I have found that my compiler design class is one of the few I have used the material from again and again and again over the course of my career. This class introduced a wide range of tools into my toolbox. Regular expressions, a better understanding of parsing , the ability to create special purpose mini languages , nothing has made me a better developer than my understanding of compilers.
James goes on to say
Think about Unit tests, for instance. A structural engineer building a bridge doesn't need tests - what he needs is a blueprint and the materials."
And now I think I have a better understanding of where James is coming from, although I still fundamentally disagree with him. I am a big subscriber to the concept of Code as Design. James seems to believe that development is like the construction phase of an engineering project , hence he is asking where our blueprints are. To me the construction phase is running my buildscript to assemble the finished program and then shipping it. This is not a big problem in software development.
I believe that coding is the design phase, the finished design is the source code , and this is then used to manufacture the product. As our manufacturing phase is so cheap , we test our design by actually building and using it (hitting compile & run). Cost alone rules out this possibility when building suspension bridges. The idea of creating 100 bridges and then demolishing them because you decide to redesign some of the architecture until you get it right is ridiculous. We are very lucky to have such cheap and flexible construction material in our profession. Architects and engineers try to approximate such a development method by using scale models, wind tunnels etc. Then when they have tested on cheap scale models they refine their design and repeat. The cheap cost of building software allows us to do this with the real thing. Anyway , read Jack W. Reeves articles for more on this perspective.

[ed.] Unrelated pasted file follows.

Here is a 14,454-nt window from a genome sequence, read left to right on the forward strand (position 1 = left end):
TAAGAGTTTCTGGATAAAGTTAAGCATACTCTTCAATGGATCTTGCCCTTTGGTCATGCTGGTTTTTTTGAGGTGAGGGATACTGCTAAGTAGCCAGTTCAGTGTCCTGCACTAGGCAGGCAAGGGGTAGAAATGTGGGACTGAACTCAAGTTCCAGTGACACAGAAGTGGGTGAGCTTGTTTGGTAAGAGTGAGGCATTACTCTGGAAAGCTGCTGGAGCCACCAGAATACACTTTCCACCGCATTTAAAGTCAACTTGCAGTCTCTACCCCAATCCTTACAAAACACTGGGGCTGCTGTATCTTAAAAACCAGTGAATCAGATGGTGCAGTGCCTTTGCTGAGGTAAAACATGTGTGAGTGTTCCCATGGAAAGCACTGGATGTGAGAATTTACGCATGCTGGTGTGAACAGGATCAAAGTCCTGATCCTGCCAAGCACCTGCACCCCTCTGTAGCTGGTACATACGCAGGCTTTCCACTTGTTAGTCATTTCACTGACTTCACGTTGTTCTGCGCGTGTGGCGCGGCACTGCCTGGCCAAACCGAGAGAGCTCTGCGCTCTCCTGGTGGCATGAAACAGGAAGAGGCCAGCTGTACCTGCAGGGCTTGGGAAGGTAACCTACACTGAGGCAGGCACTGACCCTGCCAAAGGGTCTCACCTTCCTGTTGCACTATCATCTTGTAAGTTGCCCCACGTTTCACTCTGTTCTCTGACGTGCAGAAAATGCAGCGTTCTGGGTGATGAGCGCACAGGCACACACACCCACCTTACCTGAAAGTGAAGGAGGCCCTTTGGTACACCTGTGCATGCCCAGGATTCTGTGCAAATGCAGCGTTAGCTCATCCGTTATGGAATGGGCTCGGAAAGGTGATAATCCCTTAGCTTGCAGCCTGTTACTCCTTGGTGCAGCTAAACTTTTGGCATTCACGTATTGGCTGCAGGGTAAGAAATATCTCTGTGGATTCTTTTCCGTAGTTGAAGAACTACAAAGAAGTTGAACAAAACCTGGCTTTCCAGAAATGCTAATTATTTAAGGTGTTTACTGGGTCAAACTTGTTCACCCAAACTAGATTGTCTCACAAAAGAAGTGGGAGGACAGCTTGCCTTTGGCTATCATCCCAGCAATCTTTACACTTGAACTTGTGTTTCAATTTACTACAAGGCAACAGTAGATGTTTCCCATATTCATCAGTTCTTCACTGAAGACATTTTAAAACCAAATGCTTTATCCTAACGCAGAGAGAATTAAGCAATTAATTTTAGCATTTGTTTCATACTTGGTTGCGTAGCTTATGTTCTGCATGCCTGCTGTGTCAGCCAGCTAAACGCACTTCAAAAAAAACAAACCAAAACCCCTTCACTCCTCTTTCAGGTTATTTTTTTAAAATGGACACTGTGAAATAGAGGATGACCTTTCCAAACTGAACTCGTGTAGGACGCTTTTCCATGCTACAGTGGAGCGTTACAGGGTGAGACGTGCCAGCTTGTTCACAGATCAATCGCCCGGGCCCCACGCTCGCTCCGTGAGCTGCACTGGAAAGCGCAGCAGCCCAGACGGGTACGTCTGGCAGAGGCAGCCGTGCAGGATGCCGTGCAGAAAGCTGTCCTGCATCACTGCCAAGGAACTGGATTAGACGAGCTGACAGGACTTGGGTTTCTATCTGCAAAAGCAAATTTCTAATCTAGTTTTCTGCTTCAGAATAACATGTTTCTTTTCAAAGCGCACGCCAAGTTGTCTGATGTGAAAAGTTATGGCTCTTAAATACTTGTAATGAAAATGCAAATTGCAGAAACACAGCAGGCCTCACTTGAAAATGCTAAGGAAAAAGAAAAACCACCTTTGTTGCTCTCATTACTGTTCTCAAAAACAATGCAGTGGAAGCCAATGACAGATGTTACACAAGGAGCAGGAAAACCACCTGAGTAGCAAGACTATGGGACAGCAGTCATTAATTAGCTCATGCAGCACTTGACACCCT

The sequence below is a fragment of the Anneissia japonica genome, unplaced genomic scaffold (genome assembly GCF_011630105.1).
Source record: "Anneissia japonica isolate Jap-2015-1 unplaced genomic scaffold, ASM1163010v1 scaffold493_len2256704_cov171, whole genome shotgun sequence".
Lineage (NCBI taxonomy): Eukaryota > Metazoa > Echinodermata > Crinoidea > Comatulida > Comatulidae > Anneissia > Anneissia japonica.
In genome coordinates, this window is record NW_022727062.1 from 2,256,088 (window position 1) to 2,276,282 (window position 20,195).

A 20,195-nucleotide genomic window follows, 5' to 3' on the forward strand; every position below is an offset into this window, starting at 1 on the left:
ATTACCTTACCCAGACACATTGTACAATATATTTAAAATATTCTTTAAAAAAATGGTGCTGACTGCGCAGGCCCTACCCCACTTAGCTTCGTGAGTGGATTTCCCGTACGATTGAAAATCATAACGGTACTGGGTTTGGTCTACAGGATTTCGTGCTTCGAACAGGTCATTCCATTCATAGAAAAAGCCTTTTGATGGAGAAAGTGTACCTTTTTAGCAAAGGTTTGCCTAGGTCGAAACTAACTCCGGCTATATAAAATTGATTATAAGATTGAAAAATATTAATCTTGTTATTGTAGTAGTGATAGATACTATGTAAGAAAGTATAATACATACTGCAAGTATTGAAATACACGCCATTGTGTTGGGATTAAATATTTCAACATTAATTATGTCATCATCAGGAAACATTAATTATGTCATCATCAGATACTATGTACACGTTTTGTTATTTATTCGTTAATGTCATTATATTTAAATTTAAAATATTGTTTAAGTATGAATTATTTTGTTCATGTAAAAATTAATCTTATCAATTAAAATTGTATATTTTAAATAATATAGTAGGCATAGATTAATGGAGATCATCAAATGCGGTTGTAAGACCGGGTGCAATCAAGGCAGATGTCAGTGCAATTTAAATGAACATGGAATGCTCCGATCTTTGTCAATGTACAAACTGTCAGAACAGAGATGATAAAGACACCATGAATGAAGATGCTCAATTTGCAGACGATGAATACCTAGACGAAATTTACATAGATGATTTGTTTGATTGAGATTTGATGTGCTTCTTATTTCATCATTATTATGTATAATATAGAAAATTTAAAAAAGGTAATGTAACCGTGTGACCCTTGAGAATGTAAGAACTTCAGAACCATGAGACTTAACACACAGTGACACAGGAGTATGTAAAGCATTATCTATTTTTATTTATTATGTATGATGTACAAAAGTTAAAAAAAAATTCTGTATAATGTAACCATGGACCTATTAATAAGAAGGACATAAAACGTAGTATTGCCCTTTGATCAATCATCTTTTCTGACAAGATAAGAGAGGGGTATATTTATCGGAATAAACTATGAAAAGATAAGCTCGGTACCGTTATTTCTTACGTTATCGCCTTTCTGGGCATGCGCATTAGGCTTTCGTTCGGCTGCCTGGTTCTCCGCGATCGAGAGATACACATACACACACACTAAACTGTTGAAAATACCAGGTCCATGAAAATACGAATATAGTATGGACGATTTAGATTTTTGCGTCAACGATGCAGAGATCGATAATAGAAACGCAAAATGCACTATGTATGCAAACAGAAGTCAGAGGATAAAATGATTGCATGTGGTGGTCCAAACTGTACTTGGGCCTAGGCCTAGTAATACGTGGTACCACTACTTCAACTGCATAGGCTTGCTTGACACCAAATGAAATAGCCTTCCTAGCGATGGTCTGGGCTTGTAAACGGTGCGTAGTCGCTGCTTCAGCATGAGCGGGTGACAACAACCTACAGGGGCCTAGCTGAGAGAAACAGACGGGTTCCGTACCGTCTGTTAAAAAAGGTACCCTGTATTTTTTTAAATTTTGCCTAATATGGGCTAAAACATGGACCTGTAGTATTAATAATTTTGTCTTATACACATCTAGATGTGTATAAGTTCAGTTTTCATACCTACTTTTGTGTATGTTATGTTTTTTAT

The funny thing is, I agree with Jame's fundamental assertion, that developing software is not Engineering, I would say it is much more of a craft.
Well if anyone has been waiting for another release of Ogham, they are probably getting pretty testy by now. I'm still working on it and internet explorer compatibility is the primary goal at the moment. Its about 95% there right now. The navigation tree is now 100% , there are still a few irritating bugs in the WYSIWYG editor when inserting images and links. One or two more evenings hacking should get them sorted.I'm just having a problem getting those one or two evenings free at the moment. If I don't manage a release this week , I'll check what I have so far into cvs for the adventurous to play with.
The big feature in this release is Konqueror/KHTML compatibility, The tree menu should now be 100% compatible , but due to the lack of WYSIWYG support in KHTML editing has to be done in a plain textarea. I hear that the KHTML team are working on including support for this soon. As soon as they do I'll bring in compatibility. Everything else is down to bugfixes, you can download the latest version or check out the changelog at http://ogham.odonnell.nu/.
I would love to hear from safari users as to how well ogham now works for them , As I have only been able to test on Konqueror 3.3.2
The focus for the next release will be Internet Explorer Compatibility.